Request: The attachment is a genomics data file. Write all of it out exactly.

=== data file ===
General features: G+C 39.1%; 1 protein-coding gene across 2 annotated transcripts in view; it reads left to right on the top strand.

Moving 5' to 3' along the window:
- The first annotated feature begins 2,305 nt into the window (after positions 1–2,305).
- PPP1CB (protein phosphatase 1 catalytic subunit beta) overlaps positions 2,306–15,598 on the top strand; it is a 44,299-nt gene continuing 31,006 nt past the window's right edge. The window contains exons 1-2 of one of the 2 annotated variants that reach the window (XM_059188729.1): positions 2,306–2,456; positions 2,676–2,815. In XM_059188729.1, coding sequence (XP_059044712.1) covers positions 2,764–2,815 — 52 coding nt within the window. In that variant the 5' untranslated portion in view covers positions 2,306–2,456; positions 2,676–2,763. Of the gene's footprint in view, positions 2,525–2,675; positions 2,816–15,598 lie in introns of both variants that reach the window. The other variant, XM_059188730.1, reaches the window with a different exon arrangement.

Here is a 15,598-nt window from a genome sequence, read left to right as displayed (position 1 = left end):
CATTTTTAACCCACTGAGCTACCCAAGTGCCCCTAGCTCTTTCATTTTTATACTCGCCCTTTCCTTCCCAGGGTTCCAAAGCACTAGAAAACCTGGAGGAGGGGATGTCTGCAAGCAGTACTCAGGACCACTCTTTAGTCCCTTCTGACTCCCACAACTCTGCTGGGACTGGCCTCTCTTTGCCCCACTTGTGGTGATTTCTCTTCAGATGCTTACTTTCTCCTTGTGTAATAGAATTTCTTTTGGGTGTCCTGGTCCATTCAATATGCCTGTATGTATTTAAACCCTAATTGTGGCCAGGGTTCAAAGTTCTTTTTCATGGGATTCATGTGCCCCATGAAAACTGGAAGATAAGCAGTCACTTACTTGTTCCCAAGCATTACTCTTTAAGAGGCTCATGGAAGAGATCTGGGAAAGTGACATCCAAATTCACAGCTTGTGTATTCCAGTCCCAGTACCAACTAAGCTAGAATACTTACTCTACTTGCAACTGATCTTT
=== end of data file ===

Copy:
General features: G+C 39.1%; 1 protein-coding gene across 2 annotated transcripts in view; it reads left to right on the top strand.

Moving 5' to 3' along the window:
- The first annotated feature begins 2,305 nt into the window (after positions 1–2,305).
- PPP1CB (protein phosphatase 1 catalytic subunit beta) overlaps positions 2,306–15,598 on the top strand; it is a 44,299-nt gene continuing 31,006 nt past the window's right edge. The window contains exons 1-2 of one of the 2 annotated variants that reach the window (XM_059188729.1): positions 2,306–2,456; positions 2,676–2,815. In XM_059188729.1, coding sequence (XP_059044712.1) covers positions 2,764–2,815 — 52 coding nt within the window. In that variant the 5' untranslated portion in view covers positions 2,306–2,456; positions 2,676–2,763. Of the gene's footprint in view, positions 2,525–2,675; positions 2,816–15,598 lie in introns of both variants that reach the window. The other variant, XM_059188730.1, reaches the window with a different exon arrangement.

Here is a 15,598-nt window from a genome sequence, read left to right as displayed (position 1 = left end):
CATTTTTAACCCACTGAGCTACCCAAGTGCCCCTAGCTCTTTCATTTTTATACTCGCCCTTTCCTTCCCAGGGTTCCAAAGCACTAGAAAACCTGGAGGAGGGGATGTCTGCAAGCAGTACTCAGGACCACTCTTTAGTCCCTTCTGACTCCCACAACTCTGCTGGGACTGGCCTCTCTTTGCCCCACTTGTGGTGATTTCTCTTCAGATGCTTACTTTCTCCTTGTGTAATAGAATTTCTTTTGGGTGTCCTGGTCCATTCAATATGCCTGTATGTATTTAAACCCTAATTGTGGCCAGGGTTCAAAGTTCTTTTTCATGGGATTCATGTGCCCCATGAAAACTGGAAGATAAGCAGTCACTTACTTGTTCCCAAGCATTACTCTTTAAGAGGCTCATGGAAGAGATCTGGGAAAGTGACATCCAAATTCACAGCTTGTGTATTCCAGTCCCAGTACCAACTAAGCTAGAATACTTACTCTACTTGCAACTGATCTTT